standards were applied. Richardson v. Perales, 402
U.S. 389, 390, 91 S.Ct. 1420, 1422 (1971); Mitchell v.
Comm'r Soc. Sec., 771 F.3d 780, 782 (11th Cir. 2015;
Wilson v. Barnhart, 284 F.3d 1219, 1221 (11th Cir.
2002). The court must “scrutinize the record as a whole
to determine if the decision reached is reasonable and
supported by substantial evidence.” Bloodsworth v.
Heckler, 703 F.2d 1233, 1239 (11th Cir. 1983).
Substantial evidence is “such relevant evidence as a
reasonable person would accept as adequate to support a
conclusion.” Id. It is “more than a
scintilla, but less than a preponderance.” Id.
court must uphold factual findings that are supported by
substantial evidence. However, it reviews the ALJ's legal
conclusions de novo because no presumption of
validity attaches to the ALJ's determination of the
proper legal standards to be applied. Davis v.
Shalala, 985 F.2d 528, 531 (11th Cir. 1993). If the
court finds an error in the ALJ's application of the law,
or if the ALJ fails to provide the court with sufficient
reasoning for determining that the proper legal analysis has
been conducted, it must reverse the ALJ's decision.
See Cornelius v. Sullivan, 936 F.2d 1143, 1145-46
(11th Cir. 1991). The court must affirm the ALJ's
decision if substantial evidence supports it, even if other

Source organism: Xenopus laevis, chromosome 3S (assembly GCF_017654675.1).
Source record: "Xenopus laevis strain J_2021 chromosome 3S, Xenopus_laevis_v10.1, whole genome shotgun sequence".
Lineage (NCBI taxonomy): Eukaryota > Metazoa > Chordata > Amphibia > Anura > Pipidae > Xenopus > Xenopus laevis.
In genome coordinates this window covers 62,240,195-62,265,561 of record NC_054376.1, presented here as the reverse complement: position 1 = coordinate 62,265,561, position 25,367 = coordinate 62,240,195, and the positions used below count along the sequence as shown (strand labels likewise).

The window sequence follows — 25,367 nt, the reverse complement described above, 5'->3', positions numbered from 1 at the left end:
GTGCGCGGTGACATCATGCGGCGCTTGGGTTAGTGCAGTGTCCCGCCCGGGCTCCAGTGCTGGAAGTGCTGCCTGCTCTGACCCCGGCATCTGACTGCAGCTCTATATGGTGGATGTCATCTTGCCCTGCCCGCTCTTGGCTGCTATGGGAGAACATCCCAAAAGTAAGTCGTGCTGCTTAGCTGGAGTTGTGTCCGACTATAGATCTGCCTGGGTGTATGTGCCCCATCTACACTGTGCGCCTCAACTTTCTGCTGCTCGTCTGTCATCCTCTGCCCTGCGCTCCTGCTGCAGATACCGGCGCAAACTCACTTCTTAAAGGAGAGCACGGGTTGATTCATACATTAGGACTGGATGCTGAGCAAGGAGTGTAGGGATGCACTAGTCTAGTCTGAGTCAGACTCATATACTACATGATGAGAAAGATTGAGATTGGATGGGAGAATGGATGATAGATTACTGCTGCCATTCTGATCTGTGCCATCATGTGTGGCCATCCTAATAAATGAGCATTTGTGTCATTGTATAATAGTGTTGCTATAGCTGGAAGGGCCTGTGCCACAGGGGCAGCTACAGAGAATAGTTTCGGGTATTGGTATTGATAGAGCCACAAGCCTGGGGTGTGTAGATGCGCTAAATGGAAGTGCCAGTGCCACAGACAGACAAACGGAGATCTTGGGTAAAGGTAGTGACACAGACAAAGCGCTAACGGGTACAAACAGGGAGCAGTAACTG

evidence preponderates against the Commissioner's
findings. See Crawford v. Comm'r of Soc. Sec.,
363 F.3d 1155, 1158 (11th Cir. 2004) (quoting Martin v.
Sullivan, 894 F.2d 1520, 1529 (11th Cir.1990)).
STATUTORY AND REGULATORY FRAMEWORK
qualify for benefits a claimant must show the inability to
engage in “any substantial gainful activity by reason
of any medically determinable physical or mental impairment
which can be expected to result in death or which has lasted
or can be expected to last for a continuous period of not
less than 12 months.” 42 U.S.C. § 1382c(a)(3)(A).
A physical or mental impairment is “an impairment that
results from anatomical, physiological, or psychological
abnormalities which are demonstrable by medically acceptable
clinical and laboratory diagnostic techniques.” 42
U.S.C. § 1382c(a)(3)(D).
of disability under the Social Security Act requires a five
step analysis. 20 C.F.R. §§ 404.1520(a)(4),
416.920(a)(4). Specifically, the Commissioner must determine
whether the claimant: (1) is unable to engage in substantial
gainful activity; (2) has a severe medically determinable
physical or mental impairment; (3) has such an impairment
that meets or equals a Listing and meets the duration
requirements; (4) can perform his past relevant work, in
light of his residual functional capacity; and (5) can make
an adjustment to other work, in light of his residual
functional capacity, age, education, and work experience.
Evans v. Comm'r of Soc. Sec., 551 F. App'x
521, 524 (11th Cir. 2014) (citing 20 C.F.R. §
404.1520(a)(4)); 20 C.F.R. § 416.920(a)(4). The
plaintiff bears the burden of proving that she was disabled
within the meaning of the Social Security Act. Moore v.
Barnhart, 405 F.3d 1208, 1211 (11th Cir. 2005). The
applicable regulations “place a very heavy burden on
the claimant to demonstrate both a qualifying disability and
an inability to perform past relevant work.”